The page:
Clearly, Hollywood has a serious case of nostalgia-itis. Currently, studios are tapping into 1980s and '90s properties like Labyrinth, Predator, and Mighty Morphin Power Rangers to hook new audiences and stir up/intrigue older fans of the franchises. Big budget remakes of fantasy and sci-fi fare are especially popular right now, with cult favorites like Highlander and Gremlins being merely the tip of the iceberg of such projects now in some stage of development.
Prolific producer Brian Glazer (Empire, The Dark Tower) sat down with CNBC (watch the interview above) to discuss the evolution of Hollywood during the streaming-friendly Information Age. Glazer then announced his intention to begin casting on a remake of Splash in the foreseeable future. Specifically, he was asked about who he had in mind for the Tom Hanks role. Glazer played coy, replying “I can’t say anything about it.” When pressed, however, the producer did admit that “there’s going to be a movie star involved.”
In Glazer’s book, A Curious Mind he discussed how his original concept for Splash was called ‘Wet’, based on the mermaid’s point of view. When asked about his intentions to return to the prior premise, he states:
“Yes. And that’s what…we’re going to do a version of that. But I can’t tell you the twist.”
The original Splash told the tail (pun intended) of a mermaid named Madison (Daryl Hannah) who twice rescues Allen Bauer (Tom Hanks). Sprouting legs, Madison tracks him down in New York City, where the unlikely pair fell in love. But there’s a catch. If she gets wet, she’ll regrow her fins. The film became a surprise hit, raking in $90 million at the box office. It was also a breakout role for Hannah, and gave rising star Hanks’ career a major boost. In addition, Splash separated now-famous filmmaker Ron Howard from his child-star roots as Opie on The Andy Griffith Show. The original also gave fun roles to comedy legends like John Candy, Shecky Greene, and Eugene Levy.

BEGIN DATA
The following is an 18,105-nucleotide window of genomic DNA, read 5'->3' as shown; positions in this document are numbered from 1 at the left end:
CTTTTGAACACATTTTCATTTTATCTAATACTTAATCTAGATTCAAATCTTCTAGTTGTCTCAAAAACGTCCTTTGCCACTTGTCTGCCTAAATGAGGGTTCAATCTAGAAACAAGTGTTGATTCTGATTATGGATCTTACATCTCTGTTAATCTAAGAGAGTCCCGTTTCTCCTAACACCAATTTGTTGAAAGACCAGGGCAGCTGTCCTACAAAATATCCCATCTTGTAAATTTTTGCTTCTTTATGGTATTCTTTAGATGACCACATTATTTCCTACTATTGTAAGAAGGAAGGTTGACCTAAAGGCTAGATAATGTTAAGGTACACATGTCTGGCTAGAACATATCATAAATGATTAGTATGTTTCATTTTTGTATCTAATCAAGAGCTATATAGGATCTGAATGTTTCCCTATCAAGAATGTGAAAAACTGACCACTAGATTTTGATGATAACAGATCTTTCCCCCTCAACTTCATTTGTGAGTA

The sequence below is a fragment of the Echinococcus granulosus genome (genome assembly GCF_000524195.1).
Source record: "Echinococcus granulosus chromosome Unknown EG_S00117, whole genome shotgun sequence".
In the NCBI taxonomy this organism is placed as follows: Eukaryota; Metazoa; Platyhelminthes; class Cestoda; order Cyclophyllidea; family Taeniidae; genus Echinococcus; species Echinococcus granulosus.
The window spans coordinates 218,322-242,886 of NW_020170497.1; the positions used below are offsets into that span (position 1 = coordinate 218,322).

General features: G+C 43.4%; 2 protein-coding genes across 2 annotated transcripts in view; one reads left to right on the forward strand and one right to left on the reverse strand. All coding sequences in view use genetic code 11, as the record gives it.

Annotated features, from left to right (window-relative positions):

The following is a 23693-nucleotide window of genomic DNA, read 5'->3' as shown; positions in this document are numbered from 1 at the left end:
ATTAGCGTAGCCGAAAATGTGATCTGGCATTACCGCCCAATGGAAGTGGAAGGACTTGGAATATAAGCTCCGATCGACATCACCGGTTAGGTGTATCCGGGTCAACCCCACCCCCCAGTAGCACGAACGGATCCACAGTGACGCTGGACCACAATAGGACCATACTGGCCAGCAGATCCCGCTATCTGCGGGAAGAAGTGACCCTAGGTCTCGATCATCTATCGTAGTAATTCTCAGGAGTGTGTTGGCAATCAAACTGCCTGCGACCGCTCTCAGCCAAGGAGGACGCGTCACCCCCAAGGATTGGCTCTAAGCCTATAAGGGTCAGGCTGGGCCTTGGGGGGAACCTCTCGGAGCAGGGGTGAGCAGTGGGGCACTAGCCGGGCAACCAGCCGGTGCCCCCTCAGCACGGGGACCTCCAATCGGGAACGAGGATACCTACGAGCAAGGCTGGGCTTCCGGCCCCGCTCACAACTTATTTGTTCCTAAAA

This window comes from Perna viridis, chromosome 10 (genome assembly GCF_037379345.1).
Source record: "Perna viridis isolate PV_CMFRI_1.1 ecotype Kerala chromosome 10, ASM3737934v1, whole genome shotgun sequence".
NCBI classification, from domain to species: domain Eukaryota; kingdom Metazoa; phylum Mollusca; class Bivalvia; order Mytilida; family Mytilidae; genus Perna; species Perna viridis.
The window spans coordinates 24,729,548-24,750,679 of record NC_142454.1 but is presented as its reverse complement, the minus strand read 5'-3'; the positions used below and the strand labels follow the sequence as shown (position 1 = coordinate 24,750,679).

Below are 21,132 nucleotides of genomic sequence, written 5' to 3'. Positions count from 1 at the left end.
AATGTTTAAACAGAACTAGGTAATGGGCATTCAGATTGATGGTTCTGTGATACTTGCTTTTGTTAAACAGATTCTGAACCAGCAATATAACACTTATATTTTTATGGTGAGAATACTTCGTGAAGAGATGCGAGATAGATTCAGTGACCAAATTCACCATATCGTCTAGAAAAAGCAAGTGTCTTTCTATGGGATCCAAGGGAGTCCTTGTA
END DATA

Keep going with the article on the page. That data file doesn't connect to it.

Glazer’s move to remake his own film may come as a bit of a surprise, one which won’t necessarily please devotees of the original picture. However, he’s never been shy about playing around with his own franchises (see 24, 24: Legacy). At the same time, many film fanatics have criticized Hollywood for their seeming obsession with rebooting and remaking fan favorites like A Nightmare on Elm Street and Ghostbusters. Grazer may have a spate of engaging films and television shows to his name, but a move to remake Splash probably sounds like a cash-grab to fans of the 1984 film.
As the original producer and co-writer, though, Glazer’s concept is understandably close to his heart. The studio did alter his original vision for the film, which would’ve featured more of the mermaid’s take on the story (as detailed in his book). Despite its status as a chipped classic, the original Splash does have a dated feel to it. With the right casting, a solid special effects budget (perhaps mo-cap), and whatever interesting “twist” Glazer has in mind, a remake of the original could successfully retell the tale in a respectful manner to the original property and brings new fans into the franchise.
We’ll keep you updated on any additional Splash remake news.